If you are following the news regarding the “Do Not Use” order for Lake Jackson residents related to the discovery of the Naegleria fowleri in that city’s drinking water system, it’s understandable to have questions about the safety of our local drinking water. Below are some facts about this specific amoeba, as well as what the cities of Bryan and College Station are doing to ensure the safety of your water supply.
On Aug. 6, 2020 the Planning and Zoning Commission recommended approval of the Midtown Pattern Overlay Districts, specifying that pattern zoning be applied to properties in Areas 1-4 of Midtown, as identified in the recently approved Midtown Area Plan. The next step is for the Bryan City Council to hold a public hearing and then consider this recommendation at their regular meeting on Sept. 8, 2020.
What is Pattern Zoning?
Pattern Zoning is an overlay district that includes specific, pre-designed uses that are allowed in addition to what is currently permitted on a property. What does that mean for property owners? Options.
It does not take away any uses that a property owner currently allowed to have based on their property’s current zoning. It does allow additional options to construct architect-designed building types that are pre-approved by the City of Bryan’s Development Services office:
- Midtown Cottage: a small cottage for use as a house or an accessory dwelling unit (600 sq. ft.)
- Midtown Flex House: a 2-story home that can be internally converted back and forth from one unit into two (1,800 sq. ft.)
- 3-unit Midtown Bungalow: includes two 2-bedroom units and one 1-bedroom unit but it simply looks like one large home (2,300 – 2,500 sq. ft.), and
- Midtown Walkup: a 2- to 3-story apartment building (8-12 units) with an option for retail on the first floor (2,400 sq. ft. per floor).
City of Bryan staff and consultants carefully analyzed Midtown to determine which buildings were appropriate for each area – ensuring that they fit within the size and character of the already existing neighborhoods.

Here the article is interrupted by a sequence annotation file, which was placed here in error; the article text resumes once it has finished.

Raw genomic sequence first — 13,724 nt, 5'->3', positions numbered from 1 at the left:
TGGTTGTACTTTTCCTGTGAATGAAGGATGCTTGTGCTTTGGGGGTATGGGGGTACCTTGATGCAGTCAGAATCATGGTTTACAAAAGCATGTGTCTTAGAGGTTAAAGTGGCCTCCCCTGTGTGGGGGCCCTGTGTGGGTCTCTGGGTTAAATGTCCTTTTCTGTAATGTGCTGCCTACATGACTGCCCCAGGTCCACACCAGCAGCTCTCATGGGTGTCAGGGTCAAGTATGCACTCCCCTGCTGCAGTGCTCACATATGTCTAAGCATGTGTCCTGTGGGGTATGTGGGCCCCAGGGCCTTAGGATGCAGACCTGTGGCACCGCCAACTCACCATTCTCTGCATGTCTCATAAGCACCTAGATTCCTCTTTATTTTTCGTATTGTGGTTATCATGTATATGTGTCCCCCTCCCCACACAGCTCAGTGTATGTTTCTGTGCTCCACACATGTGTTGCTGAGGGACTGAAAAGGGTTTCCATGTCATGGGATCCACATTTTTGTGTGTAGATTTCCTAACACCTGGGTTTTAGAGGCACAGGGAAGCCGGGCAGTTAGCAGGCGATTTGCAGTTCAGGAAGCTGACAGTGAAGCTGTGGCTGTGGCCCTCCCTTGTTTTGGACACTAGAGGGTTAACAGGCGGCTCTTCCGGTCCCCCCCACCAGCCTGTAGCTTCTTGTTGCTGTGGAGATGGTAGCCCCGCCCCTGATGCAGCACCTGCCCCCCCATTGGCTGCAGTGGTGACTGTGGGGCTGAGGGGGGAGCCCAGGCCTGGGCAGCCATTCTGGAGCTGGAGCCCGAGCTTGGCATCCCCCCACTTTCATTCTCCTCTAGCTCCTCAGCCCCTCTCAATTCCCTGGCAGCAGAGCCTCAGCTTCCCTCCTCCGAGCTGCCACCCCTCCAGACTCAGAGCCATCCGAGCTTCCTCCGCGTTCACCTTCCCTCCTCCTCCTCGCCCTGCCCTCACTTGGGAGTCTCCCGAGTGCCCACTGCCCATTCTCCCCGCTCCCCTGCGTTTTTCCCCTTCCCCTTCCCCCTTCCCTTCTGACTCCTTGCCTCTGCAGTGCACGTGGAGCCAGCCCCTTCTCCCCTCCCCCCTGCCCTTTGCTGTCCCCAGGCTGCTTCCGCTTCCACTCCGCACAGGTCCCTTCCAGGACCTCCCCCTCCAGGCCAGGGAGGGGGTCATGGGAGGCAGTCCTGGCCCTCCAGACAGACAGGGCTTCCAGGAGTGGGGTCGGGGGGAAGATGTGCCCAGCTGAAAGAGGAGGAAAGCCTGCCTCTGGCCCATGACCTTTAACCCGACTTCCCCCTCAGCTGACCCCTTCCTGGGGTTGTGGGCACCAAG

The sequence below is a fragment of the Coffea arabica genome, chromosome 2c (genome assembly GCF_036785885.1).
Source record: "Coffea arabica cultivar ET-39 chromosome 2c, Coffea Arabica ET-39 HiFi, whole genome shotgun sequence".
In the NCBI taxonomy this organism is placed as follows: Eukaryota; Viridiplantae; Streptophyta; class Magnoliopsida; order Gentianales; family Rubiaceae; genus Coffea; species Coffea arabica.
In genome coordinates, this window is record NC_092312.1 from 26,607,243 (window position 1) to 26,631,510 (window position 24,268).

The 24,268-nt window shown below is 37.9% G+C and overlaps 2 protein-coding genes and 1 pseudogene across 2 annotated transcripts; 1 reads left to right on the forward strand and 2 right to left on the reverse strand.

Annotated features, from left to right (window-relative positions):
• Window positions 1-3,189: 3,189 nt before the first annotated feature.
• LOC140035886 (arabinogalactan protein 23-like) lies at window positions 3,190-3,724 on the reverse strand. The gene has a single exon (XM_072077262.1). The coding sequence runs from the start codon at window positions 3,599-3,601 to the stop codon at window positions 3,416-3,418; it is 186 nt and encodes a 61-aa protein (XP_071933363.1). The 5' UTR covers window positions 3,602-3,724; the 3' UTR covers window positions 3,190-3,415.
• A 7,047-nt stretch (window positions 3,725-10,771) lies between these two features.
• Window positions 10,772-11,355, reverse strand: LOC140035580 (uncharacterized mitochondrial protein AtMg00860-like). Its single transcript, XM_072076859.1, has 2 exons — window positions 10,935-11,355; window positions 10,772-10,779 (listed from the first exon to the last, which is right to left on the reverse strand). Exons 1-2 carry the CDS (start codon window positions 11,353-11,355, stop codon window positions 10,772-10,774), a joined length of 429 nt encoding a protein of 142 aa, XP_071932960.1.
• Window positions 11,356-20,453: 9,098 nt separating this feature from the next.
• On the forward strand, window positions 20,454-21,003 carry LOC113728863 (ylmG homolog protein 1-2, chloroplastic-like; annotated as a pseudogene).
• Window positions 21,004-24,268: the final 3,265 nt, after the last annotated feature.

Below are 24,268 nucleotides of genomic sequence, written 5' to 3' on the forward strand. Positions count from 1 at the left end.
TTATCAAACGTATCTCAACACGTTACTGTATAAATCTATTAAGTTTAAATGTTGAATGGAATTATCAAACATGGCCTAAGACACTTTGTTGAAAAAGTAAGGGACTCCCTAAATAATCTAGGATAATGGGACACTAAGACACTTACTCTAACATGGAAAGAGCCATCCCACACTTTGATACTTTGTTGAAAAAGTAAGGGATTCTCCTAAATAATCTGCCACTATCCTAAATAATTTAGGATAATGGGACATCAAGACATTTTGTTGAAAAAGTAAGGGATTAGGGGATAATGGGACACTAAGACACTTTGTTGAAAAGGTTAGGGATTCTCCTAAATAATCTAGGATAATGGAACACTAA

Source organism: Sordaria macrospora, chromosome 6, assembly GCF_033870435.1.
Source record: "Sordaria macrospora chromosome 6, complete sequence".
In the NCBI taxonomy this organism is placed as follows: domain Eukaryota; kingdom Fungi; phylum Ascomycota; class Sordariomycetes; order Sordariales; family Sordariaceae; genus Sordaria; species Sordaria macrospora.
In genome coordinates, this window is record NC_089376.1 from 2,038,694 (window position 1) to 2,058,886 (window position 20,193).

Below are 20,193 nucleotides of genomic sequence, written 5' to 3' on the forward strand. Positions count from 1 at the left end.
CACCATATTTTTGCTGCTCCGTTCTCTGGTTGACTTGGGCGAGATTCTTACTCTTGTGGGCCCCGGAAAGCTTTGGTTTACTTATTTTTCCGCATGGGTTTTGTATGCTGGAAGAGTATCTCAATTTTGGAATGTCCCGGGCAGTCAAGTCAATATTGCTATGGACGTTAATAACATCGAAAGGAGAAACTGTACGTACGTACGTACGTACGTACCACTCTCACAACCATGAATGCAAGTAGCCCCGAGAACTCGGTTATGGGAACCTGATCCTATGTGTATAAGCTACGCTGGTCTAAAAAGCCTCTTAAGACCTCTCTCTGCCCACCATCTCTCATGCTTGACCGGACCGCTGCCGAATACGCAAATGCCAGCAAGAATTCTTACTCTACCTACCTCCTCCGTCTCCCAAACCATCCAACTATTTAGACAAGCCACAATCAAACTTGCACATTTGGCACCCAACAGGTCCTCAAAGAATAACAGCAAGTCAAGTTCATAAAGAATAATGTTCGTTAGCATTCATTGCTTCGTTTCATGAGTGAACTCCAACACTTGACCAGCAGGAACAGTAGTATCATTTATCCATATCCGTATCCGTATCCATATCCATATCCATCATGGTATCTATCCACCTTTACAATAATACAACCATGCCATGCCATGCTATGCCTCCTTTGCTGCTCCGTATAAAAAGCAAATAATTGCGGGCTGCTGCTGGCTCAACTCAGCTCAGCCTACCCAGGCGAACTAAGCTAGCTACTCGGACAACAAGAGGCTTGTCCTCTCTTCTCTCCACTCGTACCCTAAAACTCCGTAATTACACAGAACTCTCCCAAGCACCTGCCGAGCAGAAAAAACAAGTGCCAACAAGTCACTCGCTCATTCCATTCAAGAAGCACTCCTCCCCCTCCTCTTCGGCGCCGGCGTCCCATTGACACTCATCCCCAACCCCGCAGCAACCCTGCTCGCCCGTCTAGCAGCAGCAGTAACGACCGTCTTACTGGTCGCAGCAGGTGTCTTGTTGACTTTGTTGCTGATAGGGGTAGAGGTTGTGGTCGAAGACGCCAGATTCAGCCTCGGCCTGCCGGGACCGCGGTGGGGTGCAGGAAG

Why are we considering Pattern Zoning?
The Midtown Pattern Overlay Districts were envisioned as part of the Midtown Area Plan as a solution to community concerns about the perceived negative impacts of certain development styles in Midtown. After a year and a half of study and public input in regards to the Midtown area, the City of Bryan learned that property owners wanted some flexibility to redevelop their properties while ensuring their neighborhood’s integrity remained intact.
The Midtown Pattern Overlay Districts only allow these higher-intensity uses when they meet the specific design and site development criteria, so that any negative impacts of higher density can be minimized.
Why was the North of Northgate Experience District removed from consideration for Pattern Zoning?
The Midtown Area Plan originally called for all five Experience Districts to adopt the Pattern Zoning Overlay Districts. However, the area described as “North of Northgate” (located between Wellborn Road, South College Avenue, the southern city limits of Bryan and the southern rear property lines of properties facing West Brookside Drive) warrants additional study before zoning decisions can be made. Therefore, this area was removed from the Midtown Overlay Zoning District consideration, and it will be revisited at a later date after additional research and input has been gathered.
Where can I find more info?
More information can be found here: